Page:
Between the two sampling years, we collected a total of 17 dead bees in the A&K stations from 10 taxonomic groups, compared to 4 dead bees in the grower standard from four taxonomic groups. The A&K stations recorded Augochlora sp. (2), Andrena sp. (2), Apis mellifera (5), Bombus affinis (1), B. impatiens (3), B. pensylvanicus (1), Halicutus sp. (1), Lasioglossum spp. (2), and Triepeolus simplex (1). Grower standard stations recorded Augochlora sp. (1), A. mellifera (1), B. griseocollis (1) and Lasioglossum sp. (1).



Our results show that A&K can be used to manage P. japonica in commercial vineyards as A&K resulted in equivalent numbers of P. japonica adults per plant and equivalent proportion of leaf injury on grapevines compared to the grower standard, which involved the broadcast application of 1-4 insecticide sprays targeted at P. japonica per season. The A&K stations at the edge rows recorded a 93% higher adult mortality compared to the grower standard stations and the edge row of vines had a higher proportion of leaf injury compared to the second and inner rows. Overall, the A&K reduced by 96% the area sprayed with insecticides compared to the grower standard.   

Management of P. japonica in commercial crops relies primarily on insecticide applications. Our results suggest that A&K provided similar levels of P. japonica management compared to the current chemical grower standard. With the environmental and public pressure and governmental regulations to reduce pesticide applications on food crops, the emphasis is increasingly placed on alternative strategies to manage pests. Recently, studies are investigating behavioral strategies such as A&K and reported A&K to be successful at reducing pest insect numbers in different agroecosystems (Hafsi et al. 2016; Morrison et al. 2019), reducing crop injury (Hafsi et al. 2016; Chow et al. 2019; Morrison et al. 2019), and reducing egg production (Chow et al. 2019).  Yet, A&K provided a lower level of control of onion maggot, Delia antiqua than the chemical grower standard (Willett et al. 2020). Here, the A&K led to equivalent number of beetles than the chemical grower standard known to be effective at reducing beetle numbers, while reducing by 96% the crop area sprayed with insecticides. The scale at which the A&K was applied and the fact that single plants were sprayed in the A&K treatment likely limited the impact the A&K had on beetle abundance. Future studies should investigate scaling up the area where the A&K is applied, spraying entire border rows in assessing the impact of A&K in different cropping systems.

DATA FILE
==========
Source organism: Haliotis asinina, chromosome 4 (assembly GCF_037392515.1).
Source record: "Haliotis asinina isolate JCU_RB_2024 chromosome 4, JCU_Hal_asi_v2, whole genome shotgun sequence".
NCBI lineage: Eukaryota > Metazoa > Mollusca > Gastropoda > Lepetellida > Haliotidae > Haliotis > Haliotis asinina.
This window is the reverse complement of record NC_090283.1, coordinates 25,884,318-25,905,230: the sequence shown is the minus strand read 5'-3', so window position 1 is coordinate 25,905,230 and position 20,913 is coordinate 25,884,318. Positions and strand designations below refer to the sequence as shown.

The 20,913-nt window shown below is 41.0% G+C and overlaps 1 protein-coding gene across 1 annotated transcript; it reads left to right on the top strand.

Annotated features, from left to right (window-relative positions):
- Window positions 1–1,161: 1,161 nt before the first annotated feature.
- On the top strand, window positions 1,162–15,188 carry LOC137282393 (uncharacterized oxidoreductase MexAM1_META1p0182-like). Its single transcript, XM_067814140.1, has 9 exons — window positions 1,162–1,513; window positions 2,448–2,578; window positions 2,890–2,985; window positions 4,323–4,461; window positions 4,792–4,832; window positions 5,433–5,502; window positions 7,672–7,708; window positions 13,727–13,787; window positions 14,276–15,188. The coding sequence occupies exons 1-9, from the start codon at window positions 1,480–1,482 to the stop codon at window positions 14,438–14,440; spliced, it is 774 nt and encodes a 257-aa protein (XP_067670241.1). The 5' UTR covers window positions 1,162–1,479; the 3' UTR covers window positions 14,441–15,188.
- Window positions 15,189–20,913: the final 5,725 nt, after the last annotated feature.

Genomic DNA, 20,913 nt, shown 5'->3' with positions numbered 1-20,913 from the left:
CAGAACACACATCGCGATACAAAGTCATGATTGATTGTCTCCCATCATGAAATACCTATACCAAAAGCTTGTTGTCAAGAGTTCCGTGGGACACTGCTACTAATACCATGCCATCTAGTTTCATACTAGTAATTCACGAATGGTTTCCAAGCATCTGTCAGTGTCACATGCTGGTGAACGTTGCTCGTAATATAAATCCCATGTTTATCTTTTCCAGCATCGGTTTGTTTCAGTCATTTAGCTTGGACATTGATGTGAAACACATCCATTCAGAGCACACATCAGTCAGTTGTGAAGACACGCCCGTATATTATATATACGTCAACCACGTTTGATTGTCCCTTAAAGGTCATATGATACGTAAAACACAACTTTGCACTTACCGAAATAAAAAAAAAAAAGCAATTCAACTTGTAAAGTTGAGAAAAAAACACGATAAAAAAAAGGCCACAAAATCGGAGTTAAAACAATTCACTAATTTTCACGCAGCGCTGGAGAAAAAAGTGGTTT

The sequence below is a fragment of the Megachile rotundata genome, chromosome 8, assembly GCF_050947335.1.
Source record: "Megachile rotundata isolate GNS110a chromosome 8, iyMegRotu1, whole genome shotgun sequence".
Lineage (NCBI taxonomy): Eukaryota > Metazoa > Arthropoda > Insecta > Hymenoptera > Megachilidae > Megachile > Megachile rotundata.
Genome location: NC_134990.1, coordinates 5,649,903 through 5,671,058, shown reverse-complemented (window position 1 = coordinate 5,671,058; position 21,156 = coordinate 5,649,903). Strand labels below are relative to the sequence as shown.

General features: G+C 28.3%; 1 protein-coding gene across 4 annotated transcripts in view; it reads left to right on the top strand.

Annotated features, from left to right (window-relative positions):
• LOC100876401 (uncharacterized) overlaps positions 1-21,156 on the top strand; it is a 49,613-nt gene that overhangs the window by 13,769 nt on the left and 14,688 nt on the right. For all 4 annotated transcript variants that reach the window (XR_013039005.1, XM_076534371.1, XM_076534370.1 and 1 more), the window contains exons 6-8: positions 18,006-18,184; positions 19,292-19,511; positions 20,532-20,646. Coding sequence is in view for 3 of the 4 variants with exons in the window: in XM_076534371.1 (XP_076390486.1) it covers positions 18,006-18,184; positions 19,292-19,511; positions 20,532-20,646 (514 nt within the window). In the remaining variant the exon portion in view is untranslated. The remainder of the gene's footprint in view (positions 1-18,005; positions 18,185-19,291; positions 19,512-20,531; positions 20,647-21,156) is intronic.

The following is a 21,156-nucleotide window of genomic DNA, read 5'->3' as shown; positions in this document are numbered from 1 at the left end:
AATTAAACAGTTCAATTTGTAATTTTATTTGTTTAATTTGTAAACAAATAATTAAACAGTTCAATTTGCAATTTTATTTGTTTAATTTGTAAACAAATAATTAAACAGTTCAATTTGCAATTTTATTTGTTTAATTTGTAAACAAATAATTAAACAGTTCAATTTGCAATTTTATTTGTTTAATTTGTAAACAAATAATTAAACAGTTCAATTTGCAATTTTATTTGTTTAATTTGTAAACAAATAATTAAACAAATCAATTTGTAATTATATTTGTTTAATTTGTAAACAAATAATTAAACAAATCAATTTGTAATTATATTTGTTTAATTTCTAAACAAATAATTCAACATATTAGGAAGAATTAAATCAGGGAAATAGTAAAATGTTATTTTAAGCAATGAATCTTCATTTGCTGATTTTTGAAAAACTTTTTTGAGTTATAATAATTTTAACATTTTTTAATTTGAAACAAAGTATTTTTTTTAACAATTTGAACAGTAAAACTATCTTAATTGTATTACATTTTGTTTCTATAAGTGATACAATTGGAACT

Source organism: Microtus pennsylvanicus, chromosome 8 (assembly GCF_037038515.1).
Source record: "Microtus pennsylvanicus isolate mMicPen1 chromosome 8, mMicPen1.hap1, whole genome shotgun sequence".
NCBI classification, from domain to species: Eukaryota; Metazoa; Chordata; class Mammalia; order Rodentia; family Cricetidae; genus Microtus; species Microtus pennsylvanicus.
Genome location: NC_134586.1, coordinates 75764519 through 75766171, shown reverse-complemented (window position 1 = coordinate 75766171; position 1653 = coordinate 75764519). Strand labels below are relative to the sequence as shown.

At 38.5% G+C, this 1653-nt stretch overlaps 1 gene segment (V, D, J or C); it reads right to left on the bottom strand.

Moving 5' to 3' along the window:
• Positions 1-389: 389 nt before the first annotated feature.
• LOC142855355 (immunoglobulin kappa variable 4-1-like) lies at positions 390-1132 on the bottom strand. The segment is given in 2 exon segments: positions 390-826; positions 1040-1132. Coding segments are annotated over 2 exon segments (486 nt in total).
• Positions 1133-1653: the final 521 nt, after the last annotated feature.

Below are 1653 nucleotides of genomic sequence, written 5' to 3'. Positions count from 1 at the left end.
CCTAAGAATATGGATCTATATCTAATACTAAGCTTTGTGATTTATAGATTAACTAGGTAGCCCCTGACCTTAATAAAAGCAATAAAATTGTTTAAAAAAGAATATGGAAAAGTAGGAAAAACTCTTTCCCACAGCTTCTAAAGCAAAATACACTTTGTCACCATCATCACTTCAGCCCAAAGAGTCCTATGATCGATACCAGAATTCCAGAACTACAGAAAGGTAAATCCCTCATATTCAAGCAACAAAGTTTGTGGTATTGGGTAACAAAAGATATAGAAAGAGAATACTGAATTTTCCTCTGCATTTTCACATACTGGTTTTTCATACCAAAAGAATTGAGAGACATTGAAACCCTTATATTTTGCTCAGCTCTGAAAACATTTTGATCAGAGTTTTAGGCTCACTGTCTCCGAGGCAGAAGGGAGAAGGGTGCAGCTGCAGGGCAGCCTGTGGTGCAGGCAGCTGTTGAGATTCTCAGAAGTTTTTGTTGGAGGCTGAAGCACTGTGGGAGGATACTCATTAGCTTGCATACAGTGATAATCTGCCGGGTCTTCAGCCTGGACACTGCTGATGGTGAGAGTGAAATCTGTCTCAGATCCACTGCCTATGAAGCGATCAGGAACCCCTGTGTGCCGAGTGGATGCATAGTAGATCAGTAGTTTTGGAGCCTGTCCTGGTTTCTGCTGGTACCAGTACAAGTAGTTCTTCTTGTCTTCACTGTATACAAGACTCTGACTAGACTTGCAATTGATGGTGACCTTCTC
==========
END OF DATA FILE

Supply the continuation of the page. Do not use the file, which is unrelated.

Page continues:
Mass trapping implemented in elderberry and blueberry collected over 10 million beetles with little leaf damage to plants (Piñero and Dudenhoeffer 2018) and led to a 98% reduction in adult numbers compared to the previous year when implemented on isolated populations (Wawrzynski and Ascerno 1998). However, neither of these studies compared their results to background populations or considered yearly fluctuations in adult abundance and thus evaluating the impact of mass trapping in crop protection remains to be addressed. Further, mass trapping requires the setup of potentially large numbers of traps and regular servicing, which can be costly for growers and comes with the potential for trap spillover and saturation, which could lead to plant injury in the vicinity of the traps. On the other hand, the A&K point-source stations implemented here required low setup and maintenance input, as they only involve the hanging of P. japonica lures once per season and up to five insecticide applications to select plants on vineyard edges. Overall, while both mass trapping and A&K offer potential benefits and drawbacks for P. japonica management, growers should consider factors such as cost, effectiveness, and potential risks when deciding which method to use.

The implementation of A&K resulted in similar levels of leaf damage when compared to the grower standard. These results contrast with other studies in which A&K was shown to reduce fruit damage from C. capitata (Hafsi et al. 2016), D. suzukii (Klick et al. 2019), and H. halys (Morrison et al. 2019) compared to the grower standard. It is possible that the small-scale application of the A&K stations (13-point sources over 0.2 hec) in our study limited the impact on leaf injury. Future research should implement A&K at a larger scale, to entire perimeters of grape blocks to assess the feasibility and impact of defoliation to grape plants.